Glamís Exclusive Interview With Jodie Foster (Blog)
Category: Nim's Island News | Posted by: DaisyMay
Article Date: March 13, 2008 | Publication: Glambuzz | Author: Lauren Barth
Jodie Foster is without a doubt one of the most talented, intelligent, and respected women in Hollywood. Her sincerity and integrity are apparent in all her endeavors, from acting to directing to producing to parenting. And while Foster shies away from the spotlight and takes long breaks between projects, she continues to remain at the top of her game. (Two Oscar wins never hurt anyone.)
And now Foster, 45, is taking on a new challenge. In her latest film, Nimís Island, she strays from her comfort zone and explores her comedic side. Foster plays Alexandra Rover, a reclusive, agoraphobic novelist who conquers her fears and faces the outside world to help save a young girl on a faraway deserted island. With the filmís moments of slapstick physical humor and Fosterís kissing scene with a sea lion, we imaging that playing Alexandra Rover was as much fun as watching her in action. Ė Lauren Barth
Youíve built your career playing serious, dramatic roles. Nimís Island is definitely a departure from that. There are even moments of physical comedy in this film. Did you have any hesitations about playing a lighter, comedic role or was it a welcomed change?
Oh no. I was really looking forward to that. That was the challenge. Iíve been trying to find the opportunity to explore a lighter side of myself. And being able to bring my kids to see the movie, and bring them on set, and read the book [with them]. And [it was nice] for them to really understand what I do, and for me to make a movie that was for them Ė that was great.
Nimís Island was filmed on a very tropical beach, with lots of live animals. Plus you have Abigail Breslin, whoís 11, and Gerard Butler, who Iíve heard is quite the on-set class clown, it had to make for some funny moments. Are there any stand-out stories from filming?
Well you know, the animals Ė a lot of the world revolved around them. Whether the sea lions felt like giving me a kiss or how the pelican was working that day. A lot of the lizards had to be animatronics because, well, lizards donít listen so well. And at one point we were all on the beach having one of those tropical days where you lie around making sand castles. And the set guys were trying out the lizard sling-shot [we use in the movie]. And they had all these little fake rubbery animals that were flying through the air at us, and we kind of didnít know what was happening. Suddenly all of these fake little animals would land in our path and it kind of jarred the [peaceful] moment.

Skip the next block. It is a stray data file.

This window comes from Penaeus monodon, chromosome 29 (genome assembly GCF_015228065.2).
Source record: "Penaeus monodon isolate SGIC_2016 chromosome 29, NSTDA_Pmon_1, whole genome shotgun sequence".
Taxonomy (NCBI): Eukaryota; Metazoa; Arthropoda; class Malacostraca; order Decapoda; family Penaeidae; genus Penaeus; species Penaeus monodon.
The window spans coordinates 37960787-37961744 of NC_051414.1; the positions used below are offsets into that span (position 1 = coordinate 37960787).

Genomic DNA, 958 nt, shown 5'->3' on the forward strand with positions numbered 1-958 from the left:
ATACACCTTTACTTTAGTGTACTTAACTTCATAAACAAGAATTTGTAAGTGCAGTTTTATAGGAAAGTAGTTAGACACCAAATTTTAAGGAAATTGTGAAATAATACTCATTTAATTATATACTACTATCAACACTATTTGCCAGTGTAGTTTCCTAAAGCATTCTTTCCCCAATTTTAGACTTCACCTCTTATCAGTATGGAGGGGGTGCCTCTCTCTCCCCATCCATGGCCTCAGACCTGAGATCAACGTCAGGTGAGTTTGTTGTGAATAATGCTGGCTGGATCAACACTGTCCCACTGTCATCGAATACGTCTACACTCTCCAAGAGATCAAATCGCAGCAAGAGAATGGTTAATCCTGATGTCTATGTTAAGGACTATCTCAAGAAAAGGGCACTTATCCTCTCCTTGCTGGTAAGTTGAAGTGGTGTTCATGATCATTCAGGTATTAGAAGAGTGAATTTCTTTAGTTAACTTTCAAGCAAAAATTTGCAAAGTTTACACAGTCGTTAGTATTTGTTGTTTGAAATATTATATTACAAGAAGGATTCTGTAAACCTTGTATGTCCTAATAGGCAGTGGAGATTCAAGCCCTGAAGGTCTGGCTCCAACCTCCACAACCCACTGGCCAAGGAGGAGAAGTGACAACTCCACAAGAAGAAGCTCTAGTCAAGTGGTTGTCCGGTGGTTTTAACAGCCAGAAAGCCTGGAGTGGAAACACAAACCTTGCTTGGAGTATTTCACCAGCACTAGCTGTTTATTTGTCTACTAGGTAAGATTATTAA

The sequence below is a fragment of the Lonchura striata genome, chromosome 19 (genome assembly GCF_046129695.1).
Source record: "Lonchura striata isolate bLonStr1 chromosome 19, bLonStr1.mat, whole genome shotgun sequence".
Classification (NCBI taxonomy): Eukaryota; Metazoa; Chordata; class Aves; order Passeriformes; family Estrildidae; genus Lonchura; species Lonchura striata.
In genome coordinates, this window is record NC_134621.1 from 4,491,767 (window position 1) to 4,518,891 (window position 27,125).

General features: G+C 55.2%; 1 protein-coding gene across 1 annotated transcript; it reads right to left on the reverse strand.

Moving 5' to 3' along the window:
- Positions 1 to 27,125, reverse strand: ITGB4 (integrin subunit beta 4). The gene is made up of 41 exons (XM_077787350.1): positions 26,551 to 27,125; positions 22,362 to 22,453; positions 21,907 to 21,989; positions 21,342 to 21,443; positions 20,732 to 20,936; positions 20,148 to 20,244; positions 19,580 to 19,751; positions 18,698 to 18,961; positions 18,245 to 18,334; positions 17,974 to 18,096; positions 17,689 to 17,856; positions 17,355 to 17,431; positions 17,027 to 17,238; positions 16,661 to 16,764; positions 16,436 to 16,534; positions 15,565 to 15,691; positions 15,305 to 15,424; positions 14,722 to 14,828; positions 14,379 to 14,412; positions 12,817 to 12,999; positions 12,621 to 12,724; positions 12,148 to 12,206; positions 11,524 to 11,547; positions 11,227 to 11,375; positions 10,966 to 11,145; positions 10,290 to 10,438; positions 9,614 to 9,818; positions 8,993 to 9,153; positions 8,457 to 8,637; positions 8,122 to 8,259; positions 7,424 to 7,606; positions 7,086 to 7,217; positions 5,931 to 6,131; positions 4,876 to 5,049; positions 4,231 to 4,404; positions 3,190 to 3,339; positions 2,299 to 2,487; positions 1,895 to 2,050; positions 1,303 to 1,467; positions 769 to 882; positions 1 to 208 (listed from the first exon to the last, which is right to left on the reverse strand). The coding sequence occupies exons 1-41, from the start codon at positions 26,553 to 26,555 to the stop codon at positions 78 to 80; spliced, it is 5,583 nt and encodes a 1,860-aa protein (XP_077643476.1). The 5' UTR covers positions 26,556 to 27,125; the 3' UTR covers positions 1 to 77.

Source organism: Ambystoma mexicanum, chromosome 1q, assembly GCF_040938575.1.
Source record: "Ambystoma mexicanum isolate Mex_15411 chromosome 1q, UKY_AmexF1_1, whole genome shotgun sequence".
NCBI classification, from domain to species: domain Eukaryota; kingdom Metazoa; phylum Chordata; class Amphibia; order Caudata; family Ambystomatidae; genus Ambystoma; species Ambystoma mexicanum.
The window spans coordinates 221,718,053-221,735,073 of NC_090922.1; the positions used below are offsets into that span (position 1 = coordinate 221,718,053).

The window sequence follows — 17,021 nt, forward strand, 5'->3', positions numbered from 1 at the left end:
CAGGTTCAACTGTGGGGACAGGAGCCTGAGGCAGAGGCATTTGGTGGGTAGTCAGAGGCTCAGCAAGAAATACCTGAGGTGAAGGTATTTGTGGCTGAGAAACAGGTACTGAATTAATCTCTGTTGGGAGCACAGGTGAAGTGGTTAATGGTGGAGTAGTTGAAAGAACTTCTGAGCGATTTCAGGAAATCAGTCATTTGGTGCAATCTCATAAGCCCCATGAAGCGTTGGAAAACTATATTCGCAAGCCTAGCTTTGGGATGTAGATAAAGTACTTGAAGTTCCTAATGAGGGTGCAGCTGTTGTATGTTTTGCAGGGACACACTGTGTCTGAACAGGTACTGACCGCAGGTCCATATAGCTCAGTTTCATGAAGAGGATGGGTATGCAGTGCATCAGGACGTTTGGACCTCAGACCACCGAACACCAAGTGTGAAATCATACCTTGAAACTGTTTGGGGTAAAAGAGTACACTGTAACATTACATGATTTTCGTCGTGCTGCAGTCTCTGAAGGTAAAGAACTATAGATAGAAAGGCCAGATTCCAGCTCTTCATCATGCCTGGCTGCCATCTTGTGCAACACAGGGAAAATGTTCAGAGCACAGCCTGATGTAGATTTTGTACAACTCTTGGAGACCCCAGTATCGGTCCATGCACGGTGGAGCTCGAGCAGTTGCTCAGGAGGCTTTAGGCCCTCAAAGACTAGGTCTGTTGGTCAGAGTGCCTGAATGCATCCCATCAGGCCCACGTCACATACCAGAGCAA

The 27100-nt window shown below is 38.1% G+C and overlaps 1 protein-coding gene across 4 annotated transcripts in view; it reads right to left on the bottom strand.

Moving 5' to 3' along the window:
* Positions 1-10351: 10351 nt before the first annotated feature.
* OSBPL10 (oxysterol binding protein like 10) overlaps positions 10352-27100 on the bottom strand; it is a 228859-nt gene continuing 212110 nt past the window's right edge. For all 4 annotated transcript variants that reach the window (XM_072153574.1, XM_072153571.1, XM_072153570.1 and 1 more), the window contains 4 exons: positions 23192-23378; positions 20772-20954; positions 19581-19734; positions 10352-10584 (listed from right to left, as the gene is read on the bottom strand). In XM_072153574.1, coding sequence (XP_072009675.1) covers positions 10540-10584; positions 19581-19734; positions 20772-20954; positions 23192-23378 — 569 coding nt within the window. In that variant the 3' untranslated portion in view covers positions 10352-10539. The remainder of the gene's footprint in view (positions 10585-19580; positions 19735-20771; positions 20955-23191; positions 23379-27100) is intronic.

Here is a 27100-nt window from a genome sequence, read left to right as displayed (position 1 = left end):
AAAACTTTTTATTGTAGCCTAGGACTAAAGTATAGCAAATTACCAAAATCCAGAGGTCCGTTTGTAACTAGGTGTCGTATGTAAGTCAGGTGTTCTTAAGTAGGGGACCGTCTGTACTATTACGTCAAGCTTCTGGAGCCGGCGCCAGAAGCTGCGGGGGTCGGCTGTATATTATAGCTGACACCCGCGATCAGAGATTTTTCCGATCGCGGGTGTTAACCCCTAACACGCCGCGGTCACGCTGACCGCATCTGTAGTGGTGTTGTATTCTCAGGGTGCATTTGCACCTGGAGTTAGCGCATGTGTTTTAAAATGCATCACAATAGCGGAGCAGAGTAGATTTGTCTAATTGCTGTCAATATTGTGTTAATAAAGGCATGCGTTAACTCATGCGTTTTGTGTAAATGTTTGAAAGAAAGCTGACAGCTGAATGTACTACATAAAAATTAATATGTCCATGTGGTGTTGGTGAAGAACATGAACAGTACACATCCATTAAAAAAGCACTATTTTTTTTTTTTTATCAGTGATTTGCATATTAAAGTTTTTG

The message of Nimís Island for children (of all ages) is ďbe the hero of your own story.Ē Is this a message you try to instill in your own children? How?
I think so. And I think also in the context of the natural world Ė to be a hero, to be an adventurer! It takes hard work and discovering sides of yourself and getting dirty and getting your hands dirty, and being able to face challenges. Itís not about computer-generated virtual worlds where there are laser teams and you hit a target. I think entertainment for kids is really lacking in the sense of the power and the beauty of being part of the natural world and planet.
You play adventure novelist Alexandra Rover. And all of her readers and fans expect ďAlex RoverĒ to be this rugged man and not an agoraphobic, Purell-obsessed woman. Do you ever have experiences with fans where they expect you to be completely different than you actually are in real life?
They almost always expect me to be taller. Thatís one expectation that I fail at traumatically every time. Theyíre like ďwow youíre really short.Ē And Iím like ďyep.Ē Yeah, everyone expects me to be taller.
Tell me a bit about your philanthropic activities. And how do you decide what organizations and philanthropies to align yourself with? Glam is the #1 womenís property on the web Ė so we reach a very large demographic of women and we want to empower and help women around the globe. With so many great causes out there, how do you find the one that will really make a difference?
Well, I keep all that to myself. I really do. Iím not good at being a sort of publicity spokesperson. So, what work I do, I kind of just do with my hands and my feet and my money. And Iím not out there with it.
Having started your career in entertainment at such a young age, how does that affect your opinion about all the young actors and actresses who are getting into trouble these days? Why do you think itís so common for them fall into these traps, and whatís your advice for young actors about avoiding that pattern?
Oh, I really have no idea. It was a different time when I was growing up. Who knows whether I would have survived it now? Long [paparazzi] lenses, skyrocketing salaries, and all of that stuff. It was just a different time. Yeah, I donít really have any advice for anyone. Itís hard enough to be an adolescent no matter where you are Ėwhether youíre living in Kansas or any place. Itís just difficult to navigate that [stage of your life] and keep all your faculties in tack Ė itís a pretty difficult thing.